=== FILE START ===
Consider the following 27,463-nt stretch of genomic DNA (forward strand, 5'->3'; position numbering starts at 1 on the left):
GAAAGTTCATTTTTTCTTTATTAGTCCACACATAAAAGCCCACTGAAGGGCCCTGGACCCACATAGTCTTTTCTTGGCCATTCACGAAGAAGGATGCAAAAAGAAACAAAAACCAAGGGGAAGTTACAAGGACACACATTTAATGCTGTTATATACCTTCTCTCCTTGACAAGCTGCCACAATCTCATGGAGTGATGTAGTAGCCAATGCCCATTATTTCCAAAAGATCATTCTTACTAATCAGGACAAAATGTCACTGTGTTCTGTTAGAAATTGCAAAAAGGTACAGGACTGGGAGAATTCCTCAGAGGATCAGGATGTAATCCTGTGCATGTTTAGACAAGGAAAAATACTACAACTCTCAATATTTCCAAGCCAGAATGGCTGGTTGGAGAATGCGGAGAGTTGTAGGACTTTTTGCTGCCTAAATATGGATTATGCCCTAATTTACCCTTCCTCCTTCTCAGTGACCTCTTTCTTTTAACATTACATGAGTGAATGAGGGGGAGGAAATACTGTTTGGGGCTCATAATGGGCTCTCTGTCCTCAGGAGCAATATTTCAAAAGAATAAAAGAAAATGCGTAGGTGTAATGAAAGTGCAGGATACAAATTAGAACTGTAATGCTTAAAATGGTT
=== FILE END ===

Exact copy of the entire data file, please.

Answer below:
Consider the following 27,463-nt stretch of genomic DNA (forward strand, 5'->3'; position numbering starts at 1 on the left):
GAAAGTTCATTTTTTCTTTATTAGTCCACACATAAAAGCCCACTGAAGGGCCCTGGACCCACATAGTCTTTTCTTGGCCATTCACGAAGAAGGATGCAAAAAGAAACAAAAACCAAGGGGAAGTTACAAGGACACACATTTAATGCTGTTATATACCTTCTCTCCTTGACAAGCTGCCACAATCTCATGGAGTGATGTAGTAGCCAATGCCCATTATTTCCAAAAGATCATTCTTACTAATCAGGACAAAATGTCACTGTGTTCTGTTAGAAATTGCAAAAAGGTACAGGACTGGGAGAATTCCTCAGAGGATCAGGATGTAATCCTGTGCATGTTTAGACAAGGAAAAATACTACAACTCTCAATATTTCCAAGCCAGAATGGCTGGTTGGAGAATGCGGAGAGTTGTAGGACTTTTTGCTGCCTAAATATGGATTATGCCCTAATTTACCCTTCCTCCTTCTCAGTGACCTCTTTCTTTTAACATTACATGAGTGAATGAGGGGGAGGAAATACTGTTTGGGGCTCATAATGGGCTCTCTGTCCTCAGGAGCAATATTTCAAAAGAATAAAAGAAAATGCGTAGGTGTAATGAAAGTGCAGGATACAAATTAGAACTGTAATGCTTAAAATGGTT